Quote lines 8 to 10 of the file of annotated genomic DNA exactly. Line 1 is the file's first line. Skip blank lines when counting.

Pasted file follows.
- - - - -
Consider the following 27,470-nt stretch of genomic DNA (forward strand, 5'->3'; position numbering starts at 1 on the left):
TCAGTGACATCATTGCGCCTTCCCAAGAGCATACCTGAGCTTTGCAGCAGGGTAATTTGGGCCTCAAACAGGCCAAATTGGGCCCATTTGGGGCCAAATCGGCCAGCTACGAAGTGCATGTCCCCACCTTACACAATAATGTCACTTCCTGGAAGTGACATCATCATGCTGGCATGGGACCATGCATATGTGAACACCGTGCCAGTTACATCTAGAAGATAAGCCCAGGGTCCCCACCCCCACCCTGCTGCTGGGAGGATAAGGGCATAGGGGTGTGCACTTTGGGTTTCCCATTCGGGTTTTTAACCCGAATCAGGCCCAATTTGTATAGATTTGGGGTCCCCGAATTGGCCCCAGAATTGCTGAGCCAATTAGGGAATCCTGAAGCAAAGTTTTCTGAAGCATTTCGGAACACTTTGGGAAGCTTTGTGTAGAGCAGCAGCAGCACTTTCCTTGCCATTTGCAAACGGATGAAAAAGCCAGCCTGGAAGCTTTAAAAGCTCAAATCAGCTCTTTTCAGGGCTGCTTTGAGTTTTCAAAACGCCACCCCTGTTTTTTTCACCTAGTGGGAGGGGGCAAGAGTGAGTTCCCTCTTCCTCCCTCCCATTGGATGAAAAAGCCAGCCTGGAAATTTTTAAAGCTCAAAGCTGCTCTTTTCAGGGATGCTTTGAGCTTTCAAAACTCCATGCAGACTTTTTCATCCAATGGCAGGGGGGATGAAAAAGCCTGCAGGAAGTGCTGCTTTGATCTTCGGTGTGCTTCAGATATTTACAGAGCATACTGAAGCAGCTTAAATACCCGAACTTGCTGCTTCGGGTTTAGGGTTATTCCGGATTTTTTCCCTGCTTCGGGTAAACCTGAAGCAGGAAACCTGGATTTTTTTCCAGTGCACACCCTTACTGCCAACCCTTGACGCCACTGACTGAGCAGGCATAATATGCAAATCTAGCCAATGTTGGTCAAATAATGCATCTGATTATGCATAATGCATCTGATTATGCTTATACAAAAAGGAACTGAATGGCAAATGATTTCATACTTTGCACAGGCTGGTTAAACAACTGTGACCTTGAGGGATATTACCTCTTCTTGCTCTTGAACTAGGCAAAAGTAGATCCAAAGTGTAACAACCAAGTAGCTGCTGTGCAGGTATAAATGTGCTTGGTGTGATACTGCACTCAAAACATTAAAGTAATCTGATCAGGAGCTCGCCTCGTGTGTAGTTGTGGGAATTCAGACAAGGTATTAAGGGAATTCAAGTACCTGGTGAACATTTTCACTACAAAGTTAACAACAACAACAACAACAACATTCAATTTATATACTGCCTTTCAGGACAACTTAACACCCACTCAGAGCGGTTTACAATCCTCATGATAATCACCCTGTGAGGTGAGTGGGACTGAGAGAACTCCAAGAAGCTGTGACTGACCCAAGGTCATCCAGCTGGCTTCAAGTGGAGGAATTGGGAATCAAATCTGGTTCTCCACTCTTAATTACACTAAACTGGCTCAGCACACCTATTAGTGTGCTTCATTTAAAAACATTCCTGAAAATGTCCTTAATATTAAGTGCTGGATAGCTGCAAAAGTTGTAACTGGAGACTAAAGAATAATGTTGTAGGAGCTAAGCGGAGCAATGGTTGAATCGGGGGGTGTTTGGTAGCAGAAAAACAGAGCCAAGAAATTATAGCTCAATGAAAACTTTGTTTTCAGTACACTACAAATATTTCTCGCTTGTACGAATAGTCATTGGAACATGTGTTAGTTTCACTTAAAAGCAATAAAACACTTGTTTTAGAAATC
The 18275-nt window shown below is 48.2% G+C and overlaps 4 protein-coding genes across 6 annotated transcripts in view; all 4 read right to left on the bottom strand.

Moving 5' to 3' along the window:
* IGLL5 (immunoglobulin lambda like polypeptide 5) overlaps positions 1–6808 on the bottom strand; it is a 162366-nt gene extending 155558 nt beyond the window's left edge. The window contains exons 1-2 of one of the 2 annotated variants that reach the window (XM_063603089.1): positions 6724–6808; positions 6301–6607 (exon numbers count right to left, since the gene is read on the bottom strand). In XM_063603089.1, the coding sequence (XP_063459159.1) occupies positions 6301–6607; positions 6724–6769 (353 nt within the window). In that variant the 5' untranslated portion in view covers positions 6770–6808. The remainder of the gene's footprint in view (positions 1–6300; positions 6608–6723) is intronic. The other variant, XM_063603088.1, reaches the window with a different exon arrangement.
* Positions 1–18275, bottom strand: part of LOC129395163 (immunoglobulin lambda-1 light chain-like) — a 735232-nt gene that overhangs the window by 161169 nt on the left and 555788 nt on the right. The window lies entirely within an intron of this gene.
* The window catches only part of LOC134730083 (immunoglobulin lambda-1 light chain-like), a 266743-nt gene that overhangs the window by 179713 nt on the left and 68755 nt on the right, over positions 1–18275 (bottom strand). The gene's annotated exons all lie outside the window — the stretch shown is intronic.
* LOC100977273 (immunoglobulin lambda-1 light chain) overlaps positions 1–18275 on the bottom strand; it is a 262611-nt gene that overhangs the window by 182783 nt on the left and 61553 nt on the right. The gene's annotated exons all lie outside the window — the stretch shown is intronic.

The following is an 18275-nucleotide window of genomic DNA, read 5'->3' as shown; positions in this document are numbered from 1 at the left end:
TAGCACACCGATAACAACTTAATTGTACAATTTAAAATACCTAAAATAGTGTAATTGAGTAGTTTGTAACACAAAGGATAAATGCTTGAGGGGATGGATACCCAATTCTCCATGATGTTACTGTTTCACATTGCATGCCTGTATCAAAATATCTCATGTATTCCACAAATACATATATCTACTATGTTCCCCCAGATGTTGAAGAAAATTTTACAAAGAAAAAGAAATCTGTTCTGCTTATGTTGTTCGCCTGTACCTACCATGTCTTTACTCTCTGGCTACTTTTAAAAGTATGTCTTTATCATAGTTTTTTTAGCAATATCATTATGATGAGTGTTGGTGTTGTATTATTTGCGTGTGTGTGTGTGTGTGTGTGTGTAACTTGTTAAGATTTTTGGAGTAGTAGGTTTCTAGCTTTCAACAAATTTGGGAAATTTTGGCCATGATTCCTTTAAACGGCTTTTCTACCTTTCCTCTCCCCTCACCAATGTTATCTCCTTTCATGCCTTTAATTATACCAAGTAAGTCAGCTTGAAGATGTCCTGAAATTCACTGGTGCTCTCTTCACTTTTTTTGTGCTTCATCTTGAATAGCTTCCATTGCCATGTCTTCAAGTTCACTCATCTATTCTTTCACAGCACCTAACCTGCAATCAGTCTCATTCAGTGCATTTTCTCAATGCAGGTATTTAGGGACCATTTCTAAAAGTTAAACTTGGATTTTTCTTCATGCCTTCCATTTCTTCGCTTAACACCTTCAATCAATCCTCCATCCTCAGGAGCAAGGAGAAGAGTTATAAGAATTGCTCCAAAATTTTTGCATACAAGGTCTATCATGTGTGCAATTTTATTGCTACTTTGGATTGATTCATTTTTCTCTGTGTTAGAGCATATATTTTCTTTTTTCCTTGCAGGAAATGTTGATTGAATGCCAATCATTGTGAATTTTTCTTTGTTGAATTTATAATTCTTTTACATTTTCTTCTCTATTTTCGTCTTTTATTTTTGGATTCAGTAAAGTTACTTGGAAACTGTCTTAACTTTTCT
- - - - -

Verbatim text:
* LOC100977273 (immunoglobulin lambda-1 light chain) overlaps positions 1–18275 on the bottom strand; it is a 262611-nt gene that overhangs the window by 182783 nt on the left and 61553 nt on the right. The gene's annotated exons all lie outside the window — the stretch shown is intronic.

The following is an 18275-nucleotide window of genomic DNA, read 5'->3' as shown; positions in this document are numbered from 1 at the left end:
TAGCACACCGATAACAACTTAATTGTACAATTTAAAATACCTAAAATAGTGTAATTGAGTAGTTTGTAACACAAAGGATAAATGCTTGAGGGGATGGATACCCAATTCTCCATGATGTTACTGTTTCACATTGCATGCCTGTATCAAAATATCTCATGTATTCCACAAATACATATATCTACTATGTTCCCCCAGATGTTGAAGAAAATTTTACAAAGAAAAAGAAATCTGTTCTGCTTATGTTGTTCGCCTGTACCTACCATGTCTTTACTCTCTGGCTACTTTTAAAAGTATGTCTTTATCATAGTTTTTTTAGCAATATCATTATGATGAGTGTTGGTGTTGTATTATTTGCGTGTGTGTGTGTGTGTGTGTGTGTAACTTGTTAAGATTTTTGGAGTAGTAGGTTTCTAGCTTTCAACAAATTTGGGAAATTTTGGCCATGATTCCTTTAAACGGCTTTTCTACCTTTCCTCTCCCCTCACCAATGTTATCTCCTTTCATGCCTTTAATTATACCAAGTAAGTCAGCTTGAAGATGTCCTGAAATTCACTGGTGCTCTCTTCACTTTTTTTGTGCTTCATCTTGAATAGCTTCCATTGCCATGTCTTCAAGTTCACTCATCTATTCTTTCACAGCACCTAACCTGCAATCAGTCTCATTCAGTGCATTTTCTCAATGCAGGTATTTAGGGACCATTTCTAAAAGTTAAACTTGGATTTTTCTTCATGCCTTCCATTTCTTCGCTTAACACCTTCAATCAATCCTCCATCCTCAGGAGCAAGGAGAAGAGTTATAAGAATTGCTCCAAAATTTTTGCATACAAGGTCTATCATGTGTGCAATTTTATTGCTACTTTGGATTGATTCATTTTTCTCTGTGTTAGAGCATATATTTTCTTTTTTCCTTGCAGGAAATGTTGATTGAATGCCAATCATTGTGAATTTTTCTTTGTTGAATTTATAATTCTTTTACATTTTCTTCTCTATTTTCGTCTTTTATTTTTGGATTCAGTAAAGTTACTTGGAAACTGTCTTAACTTTTCT